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Classical Composers A-Z: Francis Poulenc

Peter Wintersgill presents a portrait of the French composer Francis Poulenc, whose composing career began when he was seven.

7th January, 1899, in Paris.

Emile, industrial chemist, music lover.

Jenny, fine amateur pianist.

Only child. Had a great friend, a girl called Raymonde who died young. They used to go to a literary bookshop together, where they saw many famous poets and authors.
Was taught the piano by his mother from the age of five, started composing at the age of seven.

No formal teaching as composer, but he had piano lessons from Ricudo Vines from age of 14. Vines introduced him to other teachers, such as Eric Satie and Georges Auric, who helped him form Les Six, a group of young musicians who used to give recitals together. Their music was in revolt against Impressionism and Romanticism and tended to be based on folk music and street bands.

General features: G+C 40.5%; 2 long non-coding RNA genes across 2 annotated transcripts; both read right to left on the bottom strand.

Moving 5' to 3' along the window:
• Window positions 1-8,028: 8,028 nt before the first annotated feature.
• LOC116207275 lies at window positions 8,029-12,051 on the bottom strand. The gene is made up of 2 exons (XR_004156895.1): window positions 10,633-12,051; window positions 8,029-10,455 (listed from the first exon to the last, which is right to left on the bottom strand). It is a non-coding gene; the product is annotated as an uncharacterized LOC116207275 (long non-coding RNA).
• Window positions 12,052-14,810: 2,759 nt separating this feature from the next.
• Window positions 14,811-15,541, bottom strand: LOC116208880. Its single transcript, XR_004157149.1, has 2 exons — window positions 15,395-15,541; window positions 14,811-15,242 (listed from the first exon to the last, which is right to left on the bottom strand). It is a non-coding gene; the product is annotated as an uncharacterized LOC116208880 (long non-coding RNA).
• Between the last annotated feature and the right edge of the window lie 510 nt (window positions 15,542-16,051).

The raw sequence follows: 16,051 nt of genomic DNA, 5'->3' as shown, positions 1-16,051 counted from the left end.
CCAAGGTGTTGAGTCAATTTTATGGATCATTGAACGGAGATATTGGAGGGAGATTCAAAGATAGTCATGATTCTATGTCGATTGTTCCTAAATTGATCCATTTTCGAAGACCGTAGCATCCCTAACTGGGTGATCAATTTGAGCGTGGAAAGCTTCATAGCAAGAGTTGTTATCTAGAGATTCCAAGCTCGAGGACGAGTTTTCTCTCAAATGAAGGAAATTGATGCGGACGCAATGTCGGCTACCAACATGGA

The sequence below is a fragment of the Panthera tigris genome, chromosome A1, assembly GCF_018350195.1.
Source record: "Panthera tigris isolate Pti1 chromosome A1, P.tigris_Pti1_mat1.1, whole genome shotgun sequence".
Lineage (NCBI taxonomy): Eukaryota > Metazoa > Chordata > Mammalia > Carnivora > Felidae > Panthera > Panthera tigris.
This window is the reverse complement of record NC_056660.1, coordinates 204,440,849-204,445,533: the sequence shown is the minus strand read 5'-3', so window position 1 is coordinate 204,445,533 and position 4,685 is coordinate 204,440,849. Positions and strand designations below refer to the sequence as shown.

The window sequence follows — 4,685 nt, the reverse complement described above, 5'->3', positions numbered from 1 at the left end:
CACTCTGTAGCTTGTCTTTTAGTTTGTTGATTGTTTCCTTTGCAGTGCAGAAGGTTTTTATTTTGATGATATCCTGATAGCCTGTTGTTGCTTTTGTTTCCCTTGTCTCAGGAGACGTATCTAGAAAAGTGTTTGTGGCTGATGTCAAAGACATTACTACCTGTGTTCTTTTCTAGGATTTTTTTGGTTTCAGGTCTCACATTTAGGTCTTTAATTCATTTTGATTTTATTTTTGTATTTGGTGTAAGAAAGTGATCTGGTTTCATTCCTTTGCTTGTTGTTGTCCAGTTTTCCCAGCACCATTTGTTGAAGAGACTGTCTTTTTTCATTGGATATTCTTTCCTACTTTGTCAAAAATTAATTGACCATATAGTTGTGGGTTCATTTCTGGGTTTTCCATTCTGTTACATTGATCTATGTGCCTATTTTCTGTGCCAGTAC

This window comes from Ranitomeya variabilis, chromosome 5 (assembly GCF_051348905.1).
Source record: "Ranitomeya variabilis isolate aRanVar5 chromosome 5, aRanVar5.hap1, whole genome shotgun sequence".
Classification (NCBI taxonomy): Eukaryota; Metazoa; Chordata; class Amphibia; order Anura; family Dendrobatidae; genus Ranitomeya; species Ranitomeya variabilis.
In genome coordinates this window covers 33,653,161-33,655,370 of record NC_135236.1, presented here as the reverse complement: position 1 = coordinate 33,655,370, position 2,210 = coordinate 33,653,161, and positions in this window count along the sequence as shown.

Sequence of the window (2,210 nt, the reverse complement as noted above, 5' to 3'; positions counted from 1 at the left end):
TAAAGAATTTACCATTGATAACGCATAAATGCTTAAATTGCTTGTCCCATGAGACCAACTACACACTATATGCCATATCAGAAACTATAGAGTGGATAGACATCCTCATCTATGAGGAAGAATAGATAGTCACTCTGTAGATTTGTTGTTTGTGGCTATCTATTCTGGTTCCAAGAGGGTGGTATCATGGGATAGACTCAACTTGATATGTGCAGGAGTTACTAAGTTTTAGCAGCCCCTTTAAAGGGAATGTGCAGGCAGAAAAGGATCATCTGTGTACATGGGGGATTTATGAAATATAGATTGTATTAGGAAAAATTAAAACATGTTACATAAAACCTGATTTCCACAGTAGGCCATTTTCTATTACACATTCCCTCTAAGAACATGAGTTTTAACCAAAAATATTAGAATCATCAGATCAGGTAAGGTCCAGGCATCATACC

Adult Life
His main claim to fame were his many songs, especially those written after 1935, when he teamed up with baritone singer Pierre Bernac, whom Poulenc used to accompany on the piano.

His music was heard by Stravinsky, who recommended him to Diagilhev; together they produced his ballet Les Biches (1923), The Little Darlings.

He wrote three operas, the second one being Les Dialogues des Carmelites (1956), based on the French Revolution. He wrote a highly original Organ Concerto (1938) and the Mass in G (1927). Later choral works were Stabat Mater (1950) and Gloria (1959). He was made Hon. Mus. Doc. at Oxford.

He was liable to fits of depression; his music was a curious mixture of gaiety and melancholy.

He died on 30th January, 1963,in Paris aged 64.


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